Edwin Stanley of Concepto Studio has achieved the near impossible with “The Serene Home” in the loud and bustling Koramangala
Anirudh Sharma, a co-founder at Third Wave Coffee, runs a chain of some of the most stylish cafés across the country. A professional chef and hospitality connoisseur, he often dreams of living in a hotel for the rest of his life. Edwin Stanley of Bangalore-based interior design firm Concepto Studio has achieved the near impossible by bringing a slice of the suite life into “The Serene Home”, located in the noisy, traffic-stricken neighbourhood of Koramangala. As first-time homeowners Anirudh and his wife Ranu await their second child, the 2,500 square-foot, three-and-a-half bedroom offers quiet respite from their busy schedules.
We get Edwin Stanley to reveal the secrets of designing a warm and calming city apartment. Edited excerpts from an interview:
Edwin Stanley (ED): We usually don’t take design inputs from our clients or let them bombard us with too many references. This allows us to come up with fresh design ideas to suit their requirements and personalities. But Anirudh and Ranu first saw our work on Instagram and they were quite impressed by a Scandic-inspired apartment we designed called the “Whitefield Haven”. They wanted the same sort of openness and simple, subtle colours for their first home.
Anirudh said he has always dreamed of living in a hotel but the truth is—you can’t live in a hotel room forever. It’s too cold and impersonal, so we’ve infused certain elements of a luxury hotel into a very warm, comfortable and cosy home. As a professional chef, he also had very detailed brief for the kitchen that needed to be very stylish and different from the commercial ones at work.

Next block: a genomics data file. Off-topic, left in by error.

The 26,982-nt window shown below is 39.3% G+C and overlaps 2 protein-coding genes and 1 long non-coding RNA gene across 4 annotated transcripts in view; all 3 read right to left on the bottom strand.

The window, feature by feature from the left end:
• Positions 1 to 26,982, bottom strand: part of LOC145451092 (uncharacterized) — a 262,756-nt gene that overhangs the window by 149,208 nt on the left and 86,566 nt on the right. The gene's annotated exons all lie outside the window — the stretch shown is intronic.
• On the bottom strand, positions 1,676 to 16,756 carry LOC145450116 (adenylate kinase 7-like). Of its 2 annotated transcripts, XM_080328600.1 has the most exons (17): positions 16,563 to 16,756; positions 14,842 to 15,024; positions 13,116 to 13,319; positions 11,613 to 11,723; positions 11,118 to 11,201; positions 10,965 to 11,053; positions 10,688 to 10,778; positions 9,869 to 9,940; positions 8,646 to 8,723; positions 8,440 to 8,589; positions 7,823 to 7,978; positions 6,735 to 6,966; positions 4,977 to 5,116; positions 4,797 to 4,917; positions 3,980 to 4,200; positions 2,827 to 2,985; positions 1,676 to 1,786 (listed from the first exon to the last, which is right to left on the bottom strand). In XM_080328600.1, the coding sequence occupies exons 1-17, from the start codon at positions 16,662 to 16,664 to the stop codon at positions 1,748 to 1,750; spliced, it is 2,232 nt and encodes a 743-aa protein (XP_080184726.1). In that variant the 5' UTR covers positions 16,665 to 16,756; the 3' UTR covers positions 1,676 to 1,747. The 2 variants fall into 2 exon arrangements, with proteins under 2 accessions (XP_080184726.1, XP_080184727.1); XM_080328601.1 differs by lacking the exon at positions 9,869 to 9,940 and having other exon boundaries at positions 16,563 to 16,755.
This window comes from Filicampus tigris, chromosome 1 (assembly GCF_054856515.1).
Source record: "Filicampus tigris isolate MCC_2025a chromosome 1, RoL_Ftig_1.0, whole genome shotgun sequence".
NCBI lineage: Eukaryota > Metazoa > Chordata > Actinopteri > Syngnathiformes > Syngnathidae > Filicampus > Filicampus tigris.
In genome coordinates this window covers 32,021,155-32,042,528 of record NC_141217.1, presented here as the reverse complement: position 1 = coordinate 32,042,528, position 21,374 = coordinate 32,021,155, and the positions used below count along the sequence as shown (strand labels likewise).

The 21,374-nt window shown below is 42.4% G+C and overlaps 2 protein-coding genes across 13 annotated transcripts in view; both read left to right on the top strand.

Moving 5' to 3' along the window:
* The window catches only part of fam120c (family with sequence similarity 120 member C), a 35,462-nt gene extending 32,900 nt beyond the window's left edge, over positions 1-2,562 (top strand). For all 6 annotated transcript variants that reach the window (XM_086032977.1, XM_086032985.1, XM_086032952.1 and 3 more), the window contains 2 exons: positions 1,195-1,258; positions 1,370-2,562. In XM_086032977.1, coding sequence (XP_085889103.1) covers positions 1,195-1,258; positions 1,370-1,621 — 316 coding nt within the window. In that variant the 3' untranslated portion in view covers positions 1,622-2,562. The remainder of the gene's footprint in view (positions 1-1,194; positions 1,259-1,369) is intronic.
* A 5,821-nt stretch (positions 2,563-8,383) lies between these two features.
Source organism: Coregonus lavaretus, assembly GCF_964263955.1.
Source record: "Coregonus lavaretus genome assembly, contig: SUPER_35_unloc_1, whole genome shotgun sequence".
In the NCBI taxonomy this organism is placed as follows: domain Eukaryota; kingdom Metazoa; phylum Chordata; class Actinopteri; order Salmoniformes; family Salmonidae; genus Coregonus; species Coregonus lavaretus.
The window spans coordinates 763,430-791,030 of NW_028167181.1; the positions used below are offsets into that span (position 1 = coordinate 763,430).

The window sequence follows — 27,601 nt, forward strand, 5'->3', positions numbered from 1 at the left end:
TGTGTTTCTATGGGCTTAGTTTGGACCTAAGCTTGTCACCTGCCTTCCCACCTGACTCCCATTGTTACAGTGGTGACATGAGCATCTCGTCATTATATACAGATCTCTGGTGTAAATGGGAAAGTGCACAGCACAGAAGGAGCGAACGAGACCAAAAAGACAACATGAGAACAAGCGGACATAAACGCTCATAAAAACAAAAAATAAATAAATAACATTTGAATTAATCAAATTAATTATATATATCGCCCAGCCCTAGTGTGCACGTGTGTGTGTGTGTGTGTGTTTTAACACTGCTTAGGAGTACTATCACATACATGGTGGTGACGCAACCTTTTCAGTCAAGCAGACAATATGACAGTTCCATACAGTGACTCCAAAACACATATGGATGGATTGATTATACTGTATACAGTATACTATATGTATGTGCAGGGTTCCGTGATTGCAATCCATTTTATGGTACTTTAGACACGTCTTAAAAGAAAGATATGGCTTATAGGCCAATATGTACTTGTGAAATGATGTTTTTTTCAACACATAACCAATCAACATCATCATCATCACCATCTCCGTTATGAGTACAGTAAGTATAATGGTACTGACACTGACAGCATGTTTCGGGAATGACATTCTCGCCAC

Another requirement from the young couple, who are expecting their second child, was a spacious, slightly more traditional room for their parents who visit often and for long periods of time.
ES: Even with its central location in bustling Koramangala, the fourth-floor apartment faces a park, so it is quiet, calm and serene. The rooms have large balconies, so it is naturally well lit and ventilated. To make the most of this, we’ve used subtle, pastel shades throughout the house.
It is a new, builder-grade flat so it already had flooring that’s darker than we prefer since that limits the colours we can use everywhere else. Another issue is that you see all three areas—living, dining and kitchen—as soon as you enter the house. So, we had to demarcate and create distinct zones for each.
ES: For a sense of cohesiveness and continuity, we’ve chosen a common black, white and brown colour scheme for the apartment. We design every room based on the personalities of the people who will occupy them the most. The living, dining and kitchen areas are modern and minimalistic for the young couple who love hosting their friends. The master bedroom is transitional with a mix of minimalistic, streamlined furniture and French-themed accents like the fluted glass shutters of the wardrobe and a pastel wallpaper. The guest bedroom has a more traditional style with rattan-clad wardrobes, a solid wood bed from Fabindia and a grey wall with gold lotus shape stamps.
To break the monotony, I also like to give every room in the house an accent wall—through panelling, mouldings or even wallpaper. For this apartment, since the ceilings are low, we have used vertical lines in each of the highlight walls to create an illusion of height. For instance, in the living room, the wall panel has long arches and the dining room has a geometric pattern with both vertical and horizontal mouldings.
ES: Anirudh spends so much of his time in stark commercial kitchens that we wanted to create a stylish kitchen that also exudes warmth. We achieved this by using light wooden cabinets at the bottom and contrasted them with black cupboards on top with fluted glass on some of the shutters. Black is not a common choice in Indian kitchens but we’re already seeing interest from other clients since the completion of this project. The black-and-white vertical subway tiles create an illusion of height. We selected a white textured Caesarstone for the countertop as it is even more scratch and stain resistant than granite.
The dining room opens right into the kitchen, so we built a large wooden frame and a little breakfast counter at the entrance for some privacy while cooking. Anirudh collects crockery from around the world and it’s now proudly on display in a floor-to-ceiling showcase. The sliding doors are made from a brown tinted glass with a black aluminium frame to match the rest of the black-and-white theme.